6. Virtual Hearing Best Practices and Etiquette
(a) Hearing participants shall have an appropriate technical set-up and observe the etiquette that is appropriate to the nature of virtual hearings. The following list provides best practices that will ensure effective participation in the remote Hearing. However, the list is not exhaustive and is provided with the understanding that the circumstances of each participant may vary:
i. Counsel, parties and others attending the Hearing should participate in a private and quiet space:
- Minimizing background noise is advisable; and,
- Counsel, parties and others participating should ensure their microphones are muted when not speaking to reduce echo and background noise.
ii. At the beginning of the Hearing, each participant shall identify him/herself/themselves and any other persons present at that participant’s physical location.
iii. Counsel, parties and others participating should speak slowly and clearly, keeping in mind that possible Internet connectivity issues and technical difficulties could cause delays or unintended sound distortions during the Hearing.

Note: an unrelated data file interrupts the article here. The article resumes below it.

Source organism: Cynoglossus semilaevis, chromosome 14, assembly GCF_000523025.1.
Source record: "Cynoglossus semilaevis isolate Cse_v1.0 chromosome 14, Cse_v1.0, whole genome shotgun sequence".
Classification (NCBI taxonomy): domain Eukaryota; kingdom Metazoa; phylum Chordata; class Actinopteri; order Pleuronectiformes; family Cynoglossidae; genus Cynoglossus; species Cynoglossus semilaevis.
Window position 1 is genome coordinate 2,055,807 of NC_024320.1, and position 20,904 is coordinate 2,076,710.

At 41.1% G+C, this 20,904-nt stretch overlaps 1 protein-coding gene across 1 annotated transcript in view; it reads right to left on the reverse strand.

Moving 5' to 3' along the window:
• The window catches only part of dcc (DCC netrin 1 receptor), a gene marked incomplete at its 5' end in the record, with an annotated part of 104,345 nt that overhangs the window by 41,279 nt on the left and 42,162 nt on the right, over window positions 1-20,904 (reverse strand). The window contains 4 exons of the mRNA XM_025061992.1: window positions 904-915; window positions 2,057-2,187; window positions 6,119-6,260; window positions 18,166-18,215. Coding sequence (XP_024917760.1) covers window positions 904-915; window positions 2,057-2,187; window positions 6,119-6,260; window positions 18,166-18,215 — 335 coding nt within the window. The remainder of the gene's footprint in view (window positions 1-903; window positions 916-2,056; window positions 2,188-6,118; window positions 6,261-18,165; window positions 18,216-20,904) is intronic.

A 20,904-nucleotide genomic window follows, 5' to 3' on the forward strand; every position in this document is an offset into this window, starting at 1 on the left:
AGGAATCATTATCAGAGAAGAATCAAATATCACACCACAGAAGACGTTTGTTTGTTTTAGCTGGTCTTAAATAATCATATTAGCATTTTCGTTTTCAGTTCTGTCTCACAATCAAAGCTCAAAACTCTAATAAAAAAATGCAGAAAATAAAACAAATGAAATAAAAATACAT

iv. Counsel, parties and others participating in virtual hearings are expected to dress in appropriate professional attire.
v. Unless otherwise directed by the Tribunal, it is not necessary to stand when the presiding Tribunal member joins the Hearing or when addressing the presiding Tribunal member.
vi. Counsel, parties and others participating should ensure that their electronic device is plugged in and fully charged. vii. Counsel, parties and others participating shall join the Hearing 15 minutes prior to the scheduled start time. The Hearing shall not begin until the Tribunal is satisfied that all necessary counsel for the parties and other participants are adequately connected to the platform.
vii. Counsel should consider a way to communicate with clients and co-counsel privately during the Hearing (e.g., email, text messages, etc.) in a manner that ensures confidentiality, is separate from communication channels with opposing parties and allows counsel to keep a record of client instructions. The use of virtual breakout rooms may also be an available option to parties should the virtual meeting platform support the functionality.